What the Alan Jones advertising exodus says about modern brand strategy

Marketing leaders and industry pundits talks to CMO about the latest advertising boycott of Alan Jones' 2GB radio program and modern brand reputational risk

Brands pulling advertising from 2GB following Alan Jones’ derogatory comments against New Zealand Prime Minister, Jacinta Ardern, is yet another sign of how intertwined brand association with societal and cultural trends has become, industry and marketing leaders say.  

But there’s at least one industry commentator who remains unconvinced the boycott is as commercially significant as it’s being made out to be.  

Approximately 19 high-profile brands have pulled advertising from the radio shock jock’s breakfast program in the past week following Jones’ comments suggesting Australia’s PM, Scott Morrison, should “shove a sock” down Ardern’s throat as she called for the nation to do more about climate change. The list includes ME Bank, Koala, Bing Lee, Anytime Fitness, Snooze, Volkswagen Australia and Chemist Warehouse.  

Over recent days, additional comments made by Jones and released by ABC’s Media Watch program suggesting Ardern be “backhanded” have also emerged, earning further condemnation and contributing to the growing advertiser exodus. And brands have largely chosen to broadcast their decisions via Twitter and Facebook, attributing it to a misalignment between Jones and their brand values.    

As TRP Agency head of strategy, Kyle Ross, put it to CMO, how and where brands choose to invest their media money says an awful lot about them.  

“And what brand would knowingly choose to be associated with inappropriate comments?”  he asked. “There is real and measurable risk to a brand’s bottom line when it comes to ad placement around inappropriate content. The Brand Safety Institute has shown over 80 per cent of people would reduce or stop buying products that repeatedly advertise near extreme or dangerous content.”

For Telstra Super GM marketing, Jean-Luc Ambrosi, brand association is more important than ever given the rise of social media.

“Ten years ago, if it didn’t make it to main media, it barely existed and was confined to a few. Now in a matter of minutes your brand is exposed,” he told CMO. “Not only has social media taken a more active and influential role in our lives, it’s also become the main channel for activism, above mainstream media. The more brands rely on social media, the more reactive they need be.”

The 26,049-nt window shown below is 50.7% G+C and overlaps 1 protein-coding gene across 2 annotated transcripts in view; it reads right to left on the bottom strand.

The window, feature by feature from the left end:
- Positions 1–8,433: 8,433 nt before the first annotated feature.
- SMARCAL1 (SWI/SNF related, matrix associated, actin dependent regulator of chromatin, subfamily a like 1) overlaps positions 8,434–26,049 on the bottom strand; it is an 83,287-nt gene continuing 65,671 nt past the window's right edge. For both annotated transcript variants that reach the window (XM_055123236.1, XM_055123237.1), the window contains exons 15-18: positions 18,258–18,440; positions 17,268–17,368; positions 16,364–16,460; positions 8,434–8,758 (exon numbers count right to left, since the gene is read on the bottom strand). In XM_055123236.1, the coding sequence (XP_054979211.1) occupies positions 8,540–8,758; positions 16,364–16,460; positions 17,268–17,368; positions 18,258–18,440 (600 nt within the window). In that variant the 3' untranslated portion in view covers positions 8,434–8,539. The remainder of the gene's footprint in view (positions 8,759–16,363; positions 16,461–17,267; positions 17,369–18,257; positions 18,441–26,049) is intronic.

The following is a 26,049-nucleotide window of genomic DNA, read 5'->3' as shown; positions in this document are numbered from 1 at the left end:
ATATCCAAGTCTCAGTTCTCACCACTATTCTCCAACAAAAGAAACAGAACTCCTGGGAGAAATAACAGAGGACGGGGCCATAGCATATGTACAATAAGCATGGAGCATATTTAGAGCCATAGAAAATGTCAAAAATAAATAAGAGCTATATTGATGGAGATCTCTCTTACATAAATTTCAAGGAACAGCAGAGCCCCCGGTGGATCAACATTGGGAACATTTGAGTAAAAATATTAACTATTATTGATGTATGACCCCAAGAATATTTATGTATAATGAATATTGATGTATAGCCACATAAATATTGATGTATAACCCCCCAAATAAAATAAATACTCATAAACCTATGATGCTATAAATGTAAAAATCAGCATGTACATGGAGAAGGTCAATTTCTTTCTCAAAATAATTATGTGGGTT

It’s for this reason industry pundits said using social media to communicate the advertising boycott is an obvious choice for brands trying to exhibit modern social conscience.  

Agents of Spring co-founder, Troy McKinna, said the recent actions of advertisers is reflective of a new media landscape, where public sentiment on social media outweigh paid media channels. He also noted many of the brands taking to Twitter to voice their decision are harnessing the platform “they get the most consumer grief from”.  

It’s also worth noting activist groups like @slpng_giants_oz and @MadFckingWitch are directly putting pressure on advertisers supporting Jones’ show, using Twitter and Facebook to campaign for brand action.  

“We wouldn’t have seen this five or 10 years ago, because there wasn’t the platform for this type of public backlash and brands didn’t have the confidence to have a social conscience like they do today,” McKinna said. “There are clearly some crazy things happening at the world at the moment and consumers expect brands and their influential media spend to get involved in debates.    

“There is no place for the type of comments Allan Jones made in a modern Australia, so it’s the right thing to do for the brands to pull their advertising. But there is also likely to be an element of pulling the advertising to take their brands out of the spotlight.”    

Of course, pulling advertising in response to derogatory comments made by 2GB hosts isn’t a new phenomenon. As Ross pointed out, a numbers of sponsors including Mercedes-Benz, Freedom Furniture, Woolworths and Challenger pulled advertising in 2012 following remarks Jones made about Julia Gillard’s father.  

“Each brand was quick to respond on social media, saying the remarks did not ‘reflect their values’,” he said.  Yet sure enough, once headlines faded and reputational risk ebbed, these advertisers returned to the program, Ross said.  

Ambrosi pointed out the aggravating factor with Jones in the current scenario has been the violent nature of his comments.

“Pulling advertising and letting people know about it was the best risk management strategy you could take,” he said. “Many advertisers could have simply pulled out, but some would have been genuinely irritated by the comments and would see it as part of their social responsibility to take a stand. Others have been more opportunistic in leveraging this event to promote their own brands. But as more brands make public statements about their stance, you have a snowball effect taking place and it became absolutely necessary to publicly dissociate your brand with Jones.

“There’s little choice as other brands but to act and communicate about it, especially via social media.”

Ross also suggested brands operating in a category plagued by low trust will find their choices defined by a very different set of circumstances. It’s for this reason CEO of brand agency Re, Patrick Guerrera, saw Australia’s recent Royal Commission into misconduct across the banking, insurance and financial services sectors as such a powerful contributor to the way brands are viewing their position in society right now.